What Are Common Mistakes Associated With Connecticut Trust Administration?
Andrea decides that she should form a revocable trust to hold some of her assets, including tangible and intangible property. She has amassed several commercial properties and thinks transferring ownership to the trust would make her life easier. She finalizes the trust on her own without consulting an attorney, nominating her best friend as the trustee, and another close friend as the substitute trustee. Andrea never notified either friend of her intentions and passed away suddenly. Now her proposed trustee does not want to handle the affairs or administer the trust and neither does the substitute. How can a hypothetical like this be avoided? What are other mistakes made in Connecticut trust administration that should be prevented?
Not Obtaining Prior Approval from Trustee & Substitute Trustee
When you consider drafting a trust, one of the most important tasks you have as the settlor (creator) of the trust, is choosing a trustee. That trustee can be a relative, friend, or fiduciary (like an attorney or accountant) but simply naming that person as the trustee in trust language and documents is not sufficient. You need to discuss the responsibilities and duties involved with the candidate and their potential substitute, then it is prudent to obtain their consent and approval in writing. It may be wise to schedule a conference or meeting with a potential trustee prior to execution of trust documents. The chosen trustee may make complete sense to the settlor, but it the trustee also cannot be forced to perform duties. Adequate planning will provide for that contingency.
Failing to Transfer Real Property with a Deed and Record Properly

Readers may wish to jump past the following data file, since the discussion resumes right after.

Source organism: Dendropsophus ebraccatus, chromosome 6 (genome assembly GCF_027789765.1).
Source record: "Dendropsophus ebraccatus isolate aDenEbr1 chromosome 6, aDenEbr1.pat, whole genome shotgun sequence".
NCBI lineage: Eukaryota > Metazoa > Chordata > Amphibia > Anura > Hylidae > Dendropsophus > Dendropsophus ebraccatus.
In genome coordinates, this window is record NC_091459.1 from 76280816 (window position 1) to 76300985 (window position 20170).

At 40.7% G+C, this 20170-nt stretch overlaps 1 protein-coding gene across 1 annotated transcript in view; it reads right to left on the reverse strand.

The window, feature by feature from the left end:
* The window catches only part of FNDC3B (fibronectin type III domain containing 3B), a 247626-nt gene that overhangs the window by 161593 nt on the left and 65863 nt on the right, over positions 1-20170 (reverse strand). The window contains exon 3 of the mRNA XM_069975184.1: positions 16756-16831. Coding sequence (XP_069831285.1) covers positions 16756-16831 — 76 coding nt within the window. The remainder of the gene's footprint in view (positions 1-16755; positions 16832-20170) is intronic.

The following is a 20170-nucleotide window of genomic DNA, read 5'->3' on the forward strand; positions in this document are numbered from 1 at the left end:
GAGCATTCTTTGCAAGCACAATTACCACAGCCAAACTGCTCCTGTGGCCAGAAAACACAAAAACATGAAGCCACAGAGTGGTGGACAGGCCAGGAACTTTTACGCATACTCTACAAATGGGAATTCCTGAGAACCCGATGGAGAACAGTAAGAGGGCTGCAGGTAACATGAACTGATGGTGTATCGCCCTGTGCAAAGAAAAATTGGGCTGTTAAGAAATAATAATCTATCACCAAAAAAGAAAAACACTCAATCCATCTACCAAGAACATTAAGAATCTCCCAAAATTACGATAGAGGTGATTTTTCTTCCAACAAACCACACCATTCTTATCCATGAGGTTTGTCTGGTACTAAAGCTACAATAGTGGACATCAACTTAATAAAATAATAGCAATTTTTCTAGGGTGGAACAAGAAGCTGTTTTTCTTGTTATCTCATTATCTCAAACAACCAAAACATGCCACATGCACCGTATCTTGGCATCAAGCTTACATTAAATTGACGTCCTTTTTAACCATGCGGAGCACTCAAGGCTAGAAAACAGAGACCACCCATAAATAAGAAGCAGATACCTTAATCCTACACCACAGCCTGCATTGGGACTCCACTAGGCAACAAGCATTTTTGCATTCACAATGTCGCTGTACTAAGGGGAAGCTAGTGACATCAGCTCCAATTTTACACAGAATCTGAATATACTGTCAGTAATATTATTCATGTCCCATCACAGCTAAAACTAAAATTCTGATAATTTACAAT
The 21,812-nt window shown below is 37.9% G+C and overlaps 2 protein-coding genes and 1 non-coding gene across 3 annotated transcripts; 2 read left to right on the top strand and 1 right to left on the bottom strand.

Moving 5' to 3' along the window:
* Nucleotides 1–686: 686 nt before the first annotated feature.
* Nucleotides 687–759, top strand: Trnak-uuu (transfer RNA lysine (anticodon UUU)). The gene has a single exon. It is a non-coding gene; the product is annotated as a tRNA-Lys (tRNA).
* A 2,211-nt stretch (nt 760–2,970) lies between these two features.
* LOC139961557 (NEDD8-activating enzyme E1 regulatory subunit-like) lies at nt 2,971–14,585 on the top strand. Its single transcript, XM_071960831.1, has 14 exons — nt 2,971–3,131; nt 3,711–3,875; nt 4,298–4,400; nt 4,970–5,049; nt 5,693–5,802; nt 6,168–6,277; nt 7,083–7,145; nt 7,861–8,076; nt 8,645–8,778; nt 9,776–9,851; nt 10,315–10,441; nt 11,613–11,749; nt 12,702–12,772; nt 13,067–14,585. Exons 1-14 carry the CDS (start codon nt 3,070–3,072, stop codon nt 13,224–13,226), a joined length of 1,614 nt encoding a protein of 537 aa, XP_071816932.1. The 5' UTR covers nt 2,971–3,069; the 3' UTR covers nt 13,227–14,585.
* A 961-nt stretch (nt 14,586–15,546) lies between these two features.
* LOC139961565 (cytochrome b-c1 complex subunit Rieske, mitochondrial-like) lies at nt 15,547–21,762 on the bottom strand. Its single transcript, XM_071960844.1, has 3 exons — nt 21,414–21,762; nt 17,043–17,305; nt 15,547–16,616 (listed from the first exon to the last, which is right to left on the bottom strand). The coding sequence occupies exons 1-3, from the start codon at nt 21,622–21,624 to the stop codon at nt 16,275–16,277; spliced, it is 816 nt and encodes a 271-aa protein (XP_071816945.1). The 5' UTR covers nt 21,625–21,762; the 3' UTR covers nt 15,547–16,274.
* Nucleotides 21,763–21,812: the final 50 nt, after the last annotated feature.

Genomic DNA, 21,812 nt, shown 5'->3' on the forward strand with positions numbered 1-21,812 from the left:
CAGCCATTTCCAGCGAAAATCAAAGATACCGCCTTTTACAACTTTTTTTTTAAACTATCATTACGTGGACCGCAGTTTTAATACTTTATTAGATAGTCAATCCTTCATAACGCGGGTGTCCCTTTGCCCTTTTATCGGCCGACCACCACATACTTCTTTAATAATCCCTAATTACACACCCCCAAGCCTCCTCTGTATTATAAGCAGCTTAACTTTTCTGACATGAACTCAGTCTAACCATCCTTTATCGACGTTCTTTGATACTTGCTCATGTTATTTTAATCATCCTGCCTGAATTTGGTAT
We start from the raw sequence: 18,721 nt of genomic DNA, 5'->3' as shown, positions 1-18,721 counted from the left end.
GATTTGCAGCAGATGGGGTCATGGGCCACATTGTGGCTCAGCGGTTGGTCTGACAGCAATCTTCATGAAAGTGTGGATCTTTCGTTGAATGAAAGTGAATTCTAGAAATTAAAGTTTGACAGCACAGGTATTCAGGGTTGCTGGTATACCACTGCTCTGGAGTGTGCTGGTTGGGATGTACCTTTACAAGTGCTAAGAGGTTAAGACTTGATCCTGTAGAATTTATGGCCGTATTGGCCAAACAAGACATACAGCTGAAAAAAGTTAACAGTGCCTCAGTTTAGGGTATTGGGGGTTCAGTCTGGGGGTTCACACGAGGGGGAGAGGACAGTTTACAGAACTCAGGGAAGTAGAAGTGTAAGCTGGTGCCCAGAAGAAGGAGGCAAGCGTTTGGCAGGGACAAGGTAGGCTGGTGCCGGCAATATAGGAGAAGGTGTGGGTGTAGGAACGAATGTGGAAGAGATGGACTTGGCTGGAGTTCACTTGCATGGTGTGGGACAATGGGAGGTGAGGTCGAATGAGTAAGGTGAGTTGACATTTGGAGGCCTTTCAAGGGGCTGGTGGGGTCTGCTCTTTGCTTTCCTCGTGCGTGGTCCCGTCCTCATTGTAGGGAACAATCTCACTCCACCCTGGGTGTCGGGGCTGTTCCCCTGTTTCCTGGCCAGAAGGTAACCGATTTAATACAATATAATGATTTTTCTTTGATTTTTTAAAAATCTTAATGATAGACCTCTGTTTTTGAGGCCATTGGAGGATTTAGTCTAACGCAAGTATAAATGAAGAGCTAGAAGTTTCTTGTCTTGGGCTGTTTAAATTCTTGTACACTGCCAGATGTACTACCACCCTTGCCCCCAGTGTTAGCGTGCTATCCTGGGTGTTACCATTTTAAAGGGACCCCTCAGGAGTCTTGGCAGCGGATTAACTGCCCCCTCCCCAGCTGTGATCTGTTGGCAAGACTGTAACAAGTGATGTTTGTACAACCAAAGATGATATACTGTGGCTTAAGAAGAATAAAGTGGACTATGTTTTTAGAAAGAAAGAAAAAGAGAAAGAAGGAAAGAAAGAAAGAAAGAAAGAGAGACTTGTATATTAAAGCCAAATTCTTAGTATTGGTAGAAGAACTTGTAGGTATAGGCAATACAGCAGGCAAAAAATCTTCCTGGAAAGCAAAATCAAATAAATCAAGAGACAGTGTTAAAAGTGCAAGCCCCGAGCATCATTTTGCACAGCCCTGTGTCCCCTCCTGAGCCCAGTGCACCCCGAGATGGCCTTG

Our hypothetical discussed the transfer of real property to a revocable trust. The transfer of real property must be properly recorded with town land records. This is usually the town in which the real property is held. In Connecticut, the town clerk’s office maintains all land records. A deed needs to be drafted and executed properly to be valid. Also, applicable recording fees must be paid. There may also be tax implications associated with the transfer of real property, especially if it is used for investment or income purposes. If you are considering the transfer of real property to a trust, talk to Attorney Brian S. Karpe first.
Contact Connecticut Trust Administration Lawyer Brian S. Karpe
Deciding to form a trust is a major decision. Choosing the trust that is right for your needs is one task, but administering the task is another entirely. Dedicated Canton estate planning attorney Brian S. Karpe is prepared to help you today. With an LLM advanced law degree in estate planning, he focuses on assisting clients with planning and trust administration needs. Call today to schedule a consultation and discuss your options.